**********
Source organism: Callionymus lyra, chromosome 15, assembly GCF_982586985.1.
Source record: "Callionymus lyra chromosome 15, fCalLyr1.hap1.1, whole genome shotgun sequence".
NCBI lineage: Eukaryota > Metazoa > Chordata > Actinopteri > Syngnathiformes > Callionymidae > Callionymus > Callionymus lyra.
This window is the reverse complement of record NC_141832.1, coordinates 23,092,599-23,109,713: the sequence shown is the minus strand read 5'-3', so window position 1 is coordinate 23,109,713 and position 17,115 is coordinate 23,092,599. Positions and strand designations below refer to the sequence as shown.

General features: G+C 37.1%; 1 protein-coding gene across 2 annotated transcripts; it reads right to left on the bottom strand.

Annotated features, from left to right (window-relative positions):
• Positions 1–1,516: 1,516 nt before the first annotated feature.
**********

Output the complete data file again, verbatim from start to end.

Source organism: Callionymus lyra, chromosome 15, assembly GCF_982586985.1.
Source record: "Callionymus lyra chromosome 15, fCalLyr1.hap1.1, whole genome shotgun sequence".
NCBI lineage: Eukaryota > Metazoa > Chordata > Actinopteri > Syngnathiformes > Callionymidae > Callionymus > Callionymus lyra.
This window is the reverse complement of record NC_141832.1, coordinates 23,092,599-23,109,713: the sequence shown is the minus strand read 5'-3', so window position 1 is coordinate 23,109,713 and position 17,115 is coordinate 23,092,599. Positions and strand designations below refer to the sequence as shown.

General features: G+C 37.1%; 1 protein-coding gene across 2 annotated transcripts; it reads right to left on the bottom strand.

Annotated features, from left to right (window-relative positions):
• Positions 1–1,516: 1,516 nt before the first annotated feature.